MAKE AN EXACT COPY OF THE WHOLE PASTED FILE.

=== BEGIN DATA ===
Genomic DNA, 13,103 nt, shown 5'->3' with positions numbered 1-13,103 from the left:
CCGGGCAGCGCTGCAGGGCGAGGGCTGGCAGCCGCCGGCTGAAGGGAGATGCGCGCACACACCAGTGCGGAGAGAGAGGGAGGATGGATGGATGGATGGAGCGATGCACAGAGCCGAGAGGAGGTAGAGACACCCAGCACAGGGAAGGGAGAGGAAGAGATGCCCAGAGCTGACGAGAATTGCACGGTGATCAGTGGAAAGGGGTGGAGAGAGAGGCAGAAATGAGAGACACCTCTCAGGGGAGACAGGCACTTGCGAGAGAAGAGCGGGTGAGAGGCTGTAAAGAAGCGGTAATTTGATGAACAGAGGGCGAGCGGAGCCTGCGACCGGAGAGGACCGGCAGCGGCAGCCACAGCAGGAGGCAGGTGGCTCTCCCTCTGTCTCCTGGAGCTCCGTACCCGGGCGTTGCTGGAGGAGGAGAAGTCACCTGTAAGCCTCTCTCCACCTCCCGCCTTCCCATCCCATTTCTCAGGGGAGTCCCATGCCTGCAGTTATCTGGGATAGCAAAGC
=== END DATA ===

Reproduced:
Genomic DNA, 13,103 nt, shown 5'->3' with positions numbered 1-13,103 from the left:
CCGGGCAGCGCTGCAGGGCGAGGGCTGGCAGCCGCCGGCTGAAGGGAGATGCGCGCACACACCAGTGCGGAGAGAGAGGGAGGATGGATGGATGGATGGAGCGATGCACAGAGCCGAGAGGAGGTAGAGACACCCAGCACAGGGAAGGGAGAGGAAGAGATGCCCAGAGCTGACGAGAATTGCACGGTGATCAGTGGAAAGGGGTGGAGAGAGAGGCAGAAATGAGAGACACCTCTCAGGGGAGACAGGCACTTGCGAGAGAAGAGCGGGTGAGAGGCTGTAAAGAAGCGGTAATTTGATGAACAGAGGGCGAGCGGAGCCTGCGACCGGAGAGGACCGGCAGCGGCAGCCACAGCAGGAGGCAGGTGGCTCTCCCTCTGTCTCCTGGAGCTCCGTACCCGGGCGTTGCTGGAGGAGGAGAAGTCACCTGTAAGCCTCTCTCCACCTCCCGCCTTCCCATCCCATTTCTCAGGGGAGTCCCATGCCTGCAGTTATCTGGGATAGCAAAGC